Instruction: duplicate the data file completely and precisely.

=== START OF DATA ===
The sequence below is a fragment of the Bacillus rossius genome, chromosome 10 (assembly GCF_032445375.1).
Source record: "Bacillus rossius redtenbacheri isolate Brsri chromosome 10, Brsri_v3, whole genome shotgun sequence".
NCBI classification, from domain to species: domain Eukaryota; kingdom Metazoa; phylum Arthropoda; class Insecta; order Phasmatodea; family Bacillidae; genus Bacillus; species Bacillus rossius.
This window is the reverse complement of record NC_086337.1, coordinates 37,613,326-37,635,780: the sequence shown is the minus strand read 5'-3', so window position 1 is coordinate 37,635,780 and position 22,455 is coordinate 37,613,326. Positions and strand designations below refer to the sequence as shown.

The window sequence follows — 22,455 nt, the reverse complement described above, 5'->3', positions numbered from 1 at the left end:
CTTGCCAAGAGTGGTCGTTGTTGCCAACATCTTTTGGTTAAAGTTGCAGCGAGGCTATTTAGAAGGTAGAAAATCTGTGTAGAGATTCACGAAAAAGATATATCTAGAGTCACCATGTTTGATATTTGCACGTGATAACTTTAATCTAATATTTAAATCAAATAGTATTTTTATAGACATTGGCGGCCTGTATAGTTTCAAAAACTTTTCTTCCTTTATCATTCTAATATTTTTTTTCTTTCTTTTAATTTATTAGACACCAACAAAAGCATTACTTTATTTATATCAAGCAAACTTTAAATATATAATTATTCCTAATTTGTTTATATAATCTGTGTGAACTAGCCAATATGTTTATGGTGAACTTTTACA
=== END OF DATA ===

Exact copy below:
The sequence below is a fragment of the Bacillus rossius genome, chromosome 10 (assembly GCF_032445375.1).
Source record: "Bacillus rossius redtenbacheri isolate Brsri chromosome 10, Brsri_v3, whole genome shotgun sequence".
NCBI classification, from domain to species: domain Eukaryota; kingdom Metazoa; phylum Arthropoda; class Insecta; order Phasmatodea; family Bacillidae; genus Bacillus; species Bacillus rossius.
This window is the reverse complement of record NC_086337.1, coordinates 37,613,326-37,635,780: the sequence shown is the minus strand read 5'-3', so window position 1 is coordinate 37,635,780 and position 22,455 is coordinate 37,613,326. Positions and strand designations below refer to the sequence as shown.

The window sequence follows — 22,455 nt, the reverse complement described above, 5'->3', positions numbered from 1 at the left end:
CTTGCCAAGAGTGGTCGTTGTTGCCAACATCTTTTGGTTAAAGTTGCAGCGAGGCTATTTAGAAGGTAGAAAATCTGTGTAGAGATTCACGAAAAAGATATATCTAGAGTCACCATGTTTGATATTTGCACGTGATAACTTTAATCTAATATTTAAATCAAATAGTATTTTTATAGACATTGGCGGCCTGTATAGTTTCAAAAACTTTTCTTCCTTTATCATTCTAATATTTTTTTTCTTTCTTTTAATTTATTAGACACCAACAAAAGCATTACTTTATTTATATCAAGCAAACTTTAAATATATAATTATTCCTAATTTGTTTATATAATCTGTGTGAACTAGCCAATATGTTTATGGTGAACTTTTACA